"It's the Economy, Stupid!": On the Relative Impact of Political and Economic Determinants on Migration
The present study empirically analyzes determinants of immigration to EU member countries for the period 1998-2016. By performing PPML regression, it investigates the dynamics of different political and economic determinants. In general, there are two opposing effects: better living conditions in the origin country increase the feasibility of migration (feasibility hypothesis), but they also decrease international differentials, thus diminishing the incentive to migrate (incentive hypothesis). Indeed, better economic conditions in the origin country ease the budget constraints of potential migrants and thereby stimulate emigration to EU countries (feasibility hypothesis). At the same time, the income differential between destination and origin country is also positively related to migration, supporting the incentive hypothesis. Contrary to these findings about economic determinants, the impact of political determinants is only robust in one direction, for migration from outside the EU. Here, worse political conditions in the origin country increase the need to migrate, causing flight migration (need hypothesis). Altogether, economic determinants appear to outweigh political factors.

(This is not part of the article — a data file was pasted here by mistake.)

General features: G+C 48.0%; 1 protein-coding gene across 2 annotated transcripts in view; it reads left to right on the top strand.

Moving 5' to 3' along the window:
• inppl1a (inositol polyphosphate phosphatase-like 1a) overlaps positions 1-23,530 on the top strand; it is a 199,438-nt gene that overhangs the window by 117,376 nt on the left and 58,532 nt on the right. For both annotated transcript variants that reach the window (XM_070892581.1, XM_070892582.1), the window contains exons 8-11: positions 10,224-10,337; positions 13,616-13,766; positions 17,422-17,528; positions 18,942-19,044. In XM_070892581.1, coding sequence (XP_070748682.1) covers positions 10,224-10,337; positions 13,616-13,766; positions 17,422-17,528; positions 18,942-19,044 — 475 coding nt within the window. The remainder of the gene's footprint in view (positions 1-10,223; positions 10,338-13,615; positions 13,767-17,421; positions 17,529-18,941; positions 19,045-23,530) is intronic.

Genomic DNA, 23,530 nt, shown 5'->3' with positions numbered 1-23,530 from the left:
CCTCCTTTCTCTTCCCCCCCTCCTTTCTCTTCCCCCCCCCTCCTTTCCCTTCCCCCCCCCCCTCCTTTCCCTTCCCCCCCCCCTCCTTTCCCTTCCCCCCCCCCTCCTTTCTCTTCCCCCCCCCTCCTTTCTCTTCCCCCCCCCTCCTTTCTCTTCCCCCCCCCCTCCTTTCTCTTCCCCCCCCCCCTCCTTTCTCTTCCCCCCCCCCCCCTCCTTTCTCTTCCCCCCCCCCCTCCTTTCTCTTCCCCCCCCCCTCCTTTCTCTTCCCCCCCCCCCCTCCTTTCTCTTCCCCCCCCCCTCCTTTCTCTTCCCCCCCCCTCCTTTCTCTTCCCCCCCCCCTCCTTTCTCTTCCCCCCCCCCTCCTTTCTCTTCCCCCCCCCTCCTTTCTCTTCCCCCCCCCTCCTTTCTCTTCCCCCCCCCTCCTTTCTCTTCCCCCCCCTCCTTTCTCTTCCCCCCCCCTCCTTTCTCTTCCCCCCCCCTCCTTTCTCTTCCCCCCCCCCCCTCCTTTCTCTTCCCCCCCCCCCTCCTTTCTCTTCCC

determinants of migration; international migration; refugees; gravity model of migration